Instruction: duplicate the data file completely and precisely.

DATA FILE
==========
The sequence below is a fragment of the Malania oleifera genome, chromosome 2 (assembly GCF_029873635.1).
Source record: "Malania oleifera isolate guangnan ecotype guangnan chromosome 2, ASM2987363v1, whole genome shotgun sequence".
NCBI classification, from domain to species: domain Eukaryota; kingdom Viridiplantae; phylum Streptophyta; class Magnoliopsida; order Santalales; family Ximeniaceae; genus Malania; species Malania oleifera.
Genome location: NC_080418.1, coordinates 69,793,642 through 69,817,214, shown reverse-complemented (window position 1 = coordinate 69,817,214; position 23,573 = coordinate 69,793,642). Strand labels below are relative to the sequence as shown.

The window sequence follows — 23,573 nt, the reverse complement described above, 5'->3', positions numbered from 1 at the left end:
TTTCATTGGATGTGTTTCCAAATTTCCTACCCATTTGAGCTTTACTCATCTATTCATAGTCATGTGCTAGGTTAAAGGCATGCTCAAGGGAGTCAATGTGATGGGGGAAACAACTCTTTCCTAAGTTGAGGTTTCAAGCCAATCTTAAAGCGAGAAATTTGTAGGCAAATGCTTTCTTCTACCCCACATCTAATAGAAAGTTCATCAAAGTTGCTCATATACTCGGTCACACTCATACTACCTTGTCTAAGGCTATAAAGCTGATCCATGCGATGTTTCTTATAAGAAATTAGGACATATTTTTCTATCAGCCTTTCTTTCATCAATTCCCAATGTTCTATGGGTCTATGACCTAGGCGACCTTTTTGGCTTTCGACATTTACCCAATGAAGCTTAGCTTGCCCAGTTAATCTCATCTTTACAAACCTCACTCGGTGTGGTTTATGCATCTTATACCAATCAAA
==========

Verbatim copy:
The sequence below is a fragment of the Malania oleifera genome, chromosome 2 (assembly GCF_029873635.1).
Source record: "Malania oleifera isolate guangnan ecotype guangnan chromosome 2, ASM2987363v1, whole genome shotgun sequence".
NCBI classification, from domain to species: domain Eukaryota; kingdom Viridiplantae; phylum Streptophyta; class Magnoliopsida; order Santalales; family Ximeniaceae; genus Malania; species Malania oleifera.
Genome location: NC_080418.1, coordinates 69,793,642 through 69,817,214, shown reverse-complemented (window position 1 = coordinate 69,817,214; position 23,573 = coordinate 69,793,642). Strand labels below are relative to the sequence as shown.

The window sequence follows — 23,573 nt, the reverse complement described above, 5'->3', positions numbered from 1 at the left end:
TTTCATTGGATGTGTTTCCAAATTTCCTACCCATTTGAGCTTTACTCATCTATTCATAGTCATGTGCTAGGTTAAAGGCATGCTCAAGGGAGTCAATGTGATGGGGGAAACAACTCTTTCCTAAGTTGAGGTTTCAAGCCAATCTTAAAGCGAGAAATTTGTAGGCAAATGCTTTCTTCTACCCCACATCTAATAGAAAGTTCATCAAAGTTGCTCATATACTCGGTCACACTCATACTACCTTGTCTAAGGCTATAAAGCTGATCCATGCGATGTTTCTTATAAGAAATTAGGACATATTTTTCTATCAGCCTTTCTTTCATCAATTCCCAATGTTCTATGGGTCTATGACCTAGGCGACCTTTTTGGCTTTCGACATTTACCCAATGAAGCTTAGCTTGCCCAGTTAATCTCATCTTTACAAACCTCACTCGGTGTGGTTTATGCATCTTATACCAATCAAA